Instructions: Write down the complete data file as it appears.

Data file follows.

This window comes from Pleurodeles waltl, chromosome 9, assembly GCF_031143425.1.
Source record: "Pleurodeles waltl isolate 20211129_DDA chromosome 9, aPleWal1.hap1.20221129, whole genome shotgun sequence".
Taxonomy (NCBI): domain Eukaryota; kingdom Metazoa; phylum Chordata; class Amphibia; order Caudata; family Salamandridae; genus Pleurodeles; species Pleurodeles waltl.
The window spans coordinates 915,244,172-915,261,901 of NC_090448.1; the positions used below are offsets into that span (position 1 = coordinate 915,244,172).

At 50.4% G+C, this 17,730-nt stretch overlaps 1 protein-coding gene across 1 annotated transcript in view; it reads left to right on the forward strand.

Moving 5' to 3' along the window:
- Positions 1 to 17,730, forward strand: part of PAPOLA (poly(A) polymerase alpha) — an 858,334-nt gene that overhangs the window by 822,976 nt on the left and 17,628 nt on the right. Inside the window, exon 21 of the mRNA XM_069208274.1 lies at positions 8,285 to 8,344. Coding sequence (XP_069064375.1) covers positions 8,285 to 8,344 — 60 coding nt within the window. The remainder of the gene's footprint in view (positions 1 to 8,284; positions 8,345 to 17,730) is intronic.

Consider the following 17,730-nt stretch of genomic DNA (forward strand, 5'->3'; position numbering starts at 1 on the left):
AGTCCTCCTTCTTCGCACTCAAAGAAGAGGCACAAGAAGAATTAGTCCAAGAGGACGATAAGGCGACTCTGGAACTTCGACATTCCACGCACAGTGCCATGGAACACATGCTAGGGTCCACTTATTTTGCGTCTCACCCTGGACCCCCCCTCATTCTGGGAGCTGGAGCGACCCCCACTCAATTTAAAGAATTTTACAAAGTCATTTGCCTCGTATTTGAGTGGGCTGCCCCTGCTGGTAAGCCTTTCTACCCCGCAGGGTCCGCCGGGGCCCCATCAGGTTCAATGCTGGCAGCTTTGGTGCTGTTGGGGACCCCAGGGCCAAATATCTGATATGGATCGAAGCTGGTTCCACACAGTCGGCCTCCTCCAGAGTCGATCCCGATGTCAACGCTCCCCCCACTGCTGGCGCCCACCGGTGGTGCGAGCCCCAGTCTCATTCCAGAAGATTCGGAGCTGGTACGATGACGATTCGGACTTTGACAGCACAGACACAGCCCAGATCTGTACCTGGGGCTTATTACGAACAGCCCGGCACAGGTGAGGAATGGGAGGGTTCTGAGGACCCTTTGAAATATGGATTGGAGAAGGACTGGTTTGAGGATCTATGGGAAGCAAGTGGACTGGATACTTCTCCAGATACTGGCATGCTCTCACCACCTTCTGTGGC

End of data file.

This window comes from Pleurodeles waltl, chromosome 9, assembly GCF_031143425.1.
Source record: "Pleurodeles waltl isolate 20211129_DDA chromosome 9, aPleWal1.hap1.20221129, whole genome shotgun sequence".
Taxonomy (NCBI): domain Eukaryota; kingdom Metazoa; phylum Chordata; class Amphibia; order Caudata; family Salamandridae; genus Pleurodeles; species Pleurodeles waltl.
The window spans coordinates 915,244,172-915,261,901 of NC_090448.1; the positions used below are offsets into that span (position 1 = coordinate 915,244,172).

At 50.4% G+C, this 17,730-nt stretch overlaps 1 protein-coding gene across 1 annotated transcript in view; it reads left to right on the forward strand.

Moving 5' to 3' along the window:
- Positions 1 to 17,730, forward strand: part of PAPOLA (poly(A) polymerase alpha) — an 858,334-nt gene that overhangs the window by 822,976 nt on the left and 17,628 nt on the right. Inside the window, exon 21 of the mRNA XM_069208274.1 lies at positions 8,285 to 8,344. Coding sequence (XP_069064375.1) covers positions 8,285 to 8,344 — 60 coding nt within the window. The remainder of the gene's footprint in view (positions 1 to 8,284; positions 8,345 to 17,730) is intronic.

Consider the following 17,730-nt stretch of genomic DNA (forward strand, 5'->3'; position numbering starts at 1 on the left):
AGTCCTCCTTCTTCGCACTCAAAGAAGAGGCACAAGAAGAATTAGTCCAAGAGGACGATAAGGCGACTCTGGAACTTCGACATTCCACGCACAGTGCCATGGAACACATGCTAGGGTCCACTTATTTTGCGTCTCACCCTGGACCCCCCCTCATTCTGGGAGCTGGAGCGACCCCCACTCAATTTAAAGAATTTTACAAAGTCATTTGCCTCGTATTTGAGTGGGCTGCCCCTGCTGGTAAGCCTTTCTACCCCGCAGGGTCCGCCGGGGCCCCATCAGGTTCAATGCTGGCAGCTTTGGTGCTGTTGGGGACCCCAGGGCCAAATATCTGATATGGATCGAAGCTGGTTCCACACAGTCGGCCTCCTCCAGAGTCGATCCCGATGTCAACGCTCCCCCCACTGCTGGCGCCCACCGGTGGTGCGAGCCCCAGTCTCATTCCAGAAGATTCGGAGCTGGTACGATGACGATTCGGACTTTGACAGCACAGACACAGCCCAGATCTGTACCTGGGGCTTATTACGAACAGCCCGGCACAGGTGAGGAATGGGAGGGTTCTGAGGACCCTTTGAAATATGGATTGGAGAAGGACTGGTTTGAGGATCTATGGGAAGCAAGTGGACTGGATACTTCTCCAGATACTGGCATGCTCTCACCACCTTCTGTGGC